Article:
You've been served with a Notice of Motion (Form 16)
If you're served with a Notice of Motion (Form 16), it means the other person in your family law case is asking the court to make an interim or procedural order.
This step-by-step guide can help you respond to their application for an interim order in the Provincial (Family) Court of BC if you don't agree about what the order should say. Interim orders can be about:
- child support, or
- spousal support.
You'll receive the Notice of Motion (Form 16) at your address for service at least seven days before the dates set for the hearing. It should describe the orders the applicant is asking for.
Read the Notion of Motion (Form 16) and make a list of all the things the other person wants the court to deal with. Read the affidavit and figure out what you agree or disagree with. Be prepared to tell the court your side of the story.
Get legal help
It's a good idea to get some legal help before you begin a guide. If you can't afford a lawyer, there are other ways to get legal help, including:
Review the documents and prepare to respond
- the Notice of Motion (Form 16)
- any supporting affidavits or other documents
- paper and a pen, or a computer
The Notice of Motion (Form 16) will list the date and time of the hearing. If you don't attend court on that date, the judge can make orders that affect you.
A Notice of Motion (Form 16) is the court document used to apply for an interim order. This includes orders about:
- allocation of parental responsibilities,
- parenting time,
- contact with a child,
- child support,
- spousal support, and
- procedural orders (for example, an order to disclose financial information).
Read the documents carefully and figure out what orders the other person is asking for.
- If you agree with any of the orders, let the other person know ahead of time and you can ask the judge for a consent order.
- If you disagree with the orders being asked for, prepare your evidence that will tell the judge why you disagree. The judge must make their decisions based on sworn evidence. You can give the court sworn affidavits from you or others, or you can give your evidence in person.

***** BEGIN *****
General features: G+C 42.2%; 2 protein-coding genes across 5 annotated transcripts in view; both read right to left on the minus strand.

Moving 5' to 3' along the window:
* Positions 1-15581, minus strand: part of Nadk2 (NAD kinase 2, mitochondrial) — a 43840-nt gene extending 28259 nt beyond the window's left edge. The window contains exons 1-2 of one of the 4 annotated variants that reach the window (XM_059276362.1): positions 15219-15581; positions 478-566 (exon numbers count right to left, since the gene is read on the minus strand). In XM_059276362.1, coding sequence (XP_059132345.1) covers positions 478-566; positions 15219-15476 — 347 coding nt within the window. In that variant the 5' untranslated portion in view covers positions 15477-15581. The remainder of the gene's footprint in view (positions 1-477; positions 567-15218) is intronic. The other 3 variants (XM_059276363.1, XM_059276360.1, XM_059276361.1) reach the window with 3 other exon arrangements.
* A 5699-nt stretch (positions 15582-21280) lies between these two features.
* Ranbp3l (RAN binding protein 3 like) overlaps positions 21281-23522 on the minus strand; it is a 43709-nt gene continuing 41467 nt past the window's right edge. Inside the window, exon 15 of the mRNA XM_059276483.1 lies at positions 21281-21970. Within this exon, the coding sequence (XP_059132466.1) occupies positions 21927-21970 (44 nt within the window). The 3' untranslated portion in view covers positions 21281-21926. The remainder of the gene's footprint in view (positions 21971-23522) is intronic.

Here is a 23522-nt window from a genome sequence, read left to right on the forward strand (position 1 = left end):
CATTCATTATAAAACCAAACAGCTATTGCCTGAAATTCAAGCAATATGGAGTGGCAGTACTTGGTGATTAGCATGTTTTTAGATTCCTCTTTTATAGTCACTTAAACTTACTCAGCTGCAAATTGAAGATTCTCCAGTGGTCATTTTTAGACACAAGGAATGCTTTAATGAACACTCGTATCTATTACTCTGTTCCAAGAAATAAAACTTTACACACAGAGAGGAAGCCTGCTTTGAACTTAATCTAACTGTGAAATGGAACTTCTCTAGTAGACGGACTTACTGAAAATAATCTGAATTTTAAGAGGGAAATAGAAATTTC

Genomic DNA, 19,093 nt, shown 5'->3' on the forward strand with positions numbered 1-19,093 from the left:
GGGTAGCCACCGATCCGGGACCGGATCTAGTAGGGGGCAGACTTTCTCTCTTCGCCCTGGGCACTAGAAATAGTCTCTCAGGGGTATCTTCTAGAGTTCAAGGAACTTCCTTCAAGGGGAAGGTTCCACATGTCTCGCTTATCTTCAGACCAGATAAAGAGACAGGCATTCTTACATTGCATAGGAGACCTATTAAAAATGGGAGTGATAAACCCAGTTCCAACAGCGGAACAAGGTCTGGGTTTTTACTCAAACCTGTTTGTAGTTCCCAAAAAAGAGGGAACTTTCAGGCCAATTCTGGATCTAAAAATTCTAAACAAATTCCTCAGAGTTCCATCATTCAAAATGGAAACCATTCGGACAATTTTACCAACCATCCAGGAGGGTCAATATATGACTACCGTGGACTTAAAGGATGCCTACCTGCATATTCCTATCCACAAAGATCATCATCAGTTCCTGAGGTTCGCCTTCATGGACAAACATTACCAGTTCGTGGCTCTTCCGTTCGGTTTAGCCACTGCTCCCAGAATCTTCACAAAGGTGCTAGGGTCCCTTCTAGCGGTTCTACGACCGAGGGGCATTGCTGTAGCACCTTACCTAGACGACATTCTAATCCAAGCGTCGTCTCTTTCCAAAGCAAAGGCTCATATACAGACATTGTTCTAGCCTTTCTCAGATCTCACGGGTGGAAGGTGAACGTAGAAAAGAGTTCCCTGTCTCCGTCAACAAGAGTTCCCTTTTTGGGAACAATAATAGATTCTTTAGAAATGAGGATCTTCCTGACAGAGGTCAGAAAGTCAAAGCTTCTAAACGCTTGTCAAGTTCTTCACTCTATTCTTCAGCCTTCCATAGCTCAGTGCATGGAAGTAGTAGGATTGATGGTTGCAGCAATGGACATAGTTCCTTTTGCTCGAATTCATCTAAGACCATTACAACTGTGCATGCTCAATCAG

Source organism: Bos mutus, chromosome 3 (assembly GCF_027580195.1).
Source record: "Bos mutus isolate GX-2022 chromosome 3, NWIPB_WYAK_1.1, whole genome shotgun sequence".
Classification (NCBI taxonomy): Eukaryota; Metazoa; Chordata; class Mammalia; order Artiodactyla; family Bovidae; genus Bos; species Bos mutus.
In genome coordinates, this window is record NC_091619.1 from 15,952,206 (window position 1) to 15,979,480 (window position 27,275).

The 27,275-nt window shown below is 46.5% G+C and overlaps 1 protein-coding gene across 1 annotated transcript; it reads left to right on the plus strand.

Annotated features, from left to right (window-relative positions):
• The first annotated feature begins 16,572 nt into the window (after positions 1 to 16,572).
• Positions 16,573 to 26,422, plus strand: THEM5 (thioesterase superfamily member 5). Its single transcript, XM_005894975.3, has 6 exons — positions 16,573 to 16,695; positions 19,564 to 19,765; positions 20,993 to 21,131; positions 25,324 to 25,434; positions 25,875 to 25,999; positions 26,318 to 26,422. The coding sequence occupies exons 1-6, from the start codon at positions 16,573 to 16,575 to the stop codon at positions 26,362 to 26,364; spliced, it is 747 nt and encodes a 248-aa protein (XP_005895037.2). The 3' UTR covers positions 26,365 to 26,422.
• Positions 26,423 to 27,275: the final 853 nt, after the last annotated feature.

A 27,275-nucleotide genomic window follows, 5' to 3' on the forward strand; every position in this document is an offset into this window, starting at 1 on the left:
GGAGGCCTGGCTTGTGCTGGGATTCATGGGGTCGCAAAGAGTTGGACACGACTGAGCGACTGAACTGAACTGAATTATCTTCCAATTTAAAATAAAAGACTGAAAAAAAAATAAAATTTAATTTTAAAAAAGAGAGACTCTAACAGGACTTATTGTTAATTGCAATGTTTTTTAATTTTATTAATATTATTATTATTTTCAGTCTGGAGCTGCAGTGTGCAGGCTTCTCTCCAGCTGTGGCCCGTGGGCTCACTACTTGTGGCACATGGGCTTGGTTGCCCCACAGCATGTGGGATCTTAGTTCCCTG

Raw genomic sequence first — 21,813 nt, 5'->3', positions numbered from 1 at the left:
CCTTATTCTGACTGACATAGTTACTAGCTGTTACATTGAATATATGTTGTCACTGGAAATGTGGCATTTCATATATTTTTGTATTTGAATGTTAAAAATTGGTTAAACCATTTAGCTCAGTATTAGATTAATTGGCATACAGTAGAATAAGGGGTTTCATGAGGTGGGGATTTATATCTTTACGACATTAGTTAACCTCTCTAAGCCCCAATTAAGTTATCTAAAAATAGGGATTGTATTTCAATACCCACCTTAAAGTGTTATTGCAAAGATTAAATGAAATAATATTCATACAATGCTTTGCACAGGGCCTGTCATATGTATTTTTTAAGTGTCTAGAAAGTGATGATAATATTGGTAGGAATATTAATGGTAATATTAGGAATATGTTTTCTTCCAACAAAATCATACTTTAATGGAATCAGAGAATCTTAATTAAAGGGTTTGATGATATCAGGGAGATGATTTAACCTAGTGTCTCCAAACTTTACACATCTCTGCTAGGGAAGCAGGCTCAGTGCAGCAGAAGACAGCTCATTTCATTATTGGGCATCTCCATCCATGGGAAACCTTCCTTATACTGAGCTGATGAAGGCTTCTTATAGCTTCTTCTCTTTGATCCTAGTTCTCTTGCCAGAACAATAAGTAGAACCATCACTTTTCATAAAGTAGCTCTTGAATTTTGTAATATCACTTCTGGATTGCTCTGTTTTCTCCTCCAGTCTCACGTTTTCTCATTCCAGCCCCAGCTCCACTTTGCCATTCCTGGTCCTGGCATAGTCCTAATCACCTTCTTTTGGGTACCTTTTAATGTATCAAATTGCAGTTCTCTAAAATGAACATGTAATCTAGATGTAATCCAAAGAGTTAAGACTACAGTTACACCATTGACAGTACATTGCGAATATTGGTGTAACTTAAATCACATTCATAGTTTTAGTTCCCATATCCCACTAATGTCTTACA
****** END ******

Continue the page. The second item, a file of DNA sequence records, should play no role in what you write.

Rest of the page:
What if I don't respond?
Don't ignore the Notice of Motion (Form 16). If you don't show up for the hearing, the judge may make an order without hearing your side and without your input into the decision.
If you can't attend on the date in the Notice of Motion (Form 16), ask the other person if you can adjourn the hearing to another date. If they don't agree, go to the court registry and tell them you need to adjourn the case to another date.
Prepare for and attend the hearing
Prepare for the hearing
The hearing is less formal than a full trial, but follows the same general format and rules. These are described in detail in Preparing to attend a Provincial Court trial. (This information is for people having a full trial in Provincial Court. But the general information about how to prepare and what to expect in the courtroom will apply.)
One big difference between a trial and a hearing on a Notice of Motion is that you can use affidavit evidence t the hearing. Affidavit evidence is written down and sworn to be true in front of a notary or lawyer. See How do you draft an Affidavit?.
Attend the hearing
For a detailed description of what you can expect to see happening at your hearing, see What happens at a Provincial Court family law trial? A hearing will be more informal than a trial, and you can use affidavit evidence.
Get the order
At the end of the hearing, the judge either:
- gives a decision right away, or
- reserves their decision to a later date.
If the decision isn't made that day:
- the clerk will give you a date to come back to court and hear the judge give their decision, or
- the registry will contact you later to give you a date to come and hear the decision.
Sometimes the judge writes a decision that's mailed to you both. Written decisions can be long. Usually the judge will state at the end what orders are being made.
The registry clerk will prepare the order if neither of the parties has a lawyer. This is required by the Provincial (Family) Court Rules.
The order is effective as soon as the judge makes it, unless the judge specifies a different date.
Register the order with the Family Maintenance Enforcement Program (if you want)
If you receive a child or spousal support order, you may wish to register your order with the Family Maintenance Enforcement Program (FMEP). FMEP is a provincial government service that helps people get the support (maintenance) payments the judge orders.
For more information, see the Family Maintenance Enforcement Program page on the Attorney General website.
For information about how to contact the FMEP, see the FMEP website.
You've now gone through all the steps required to respond to an application for an interim family order in Provincial Court. Thank you for using our step-by-step guide.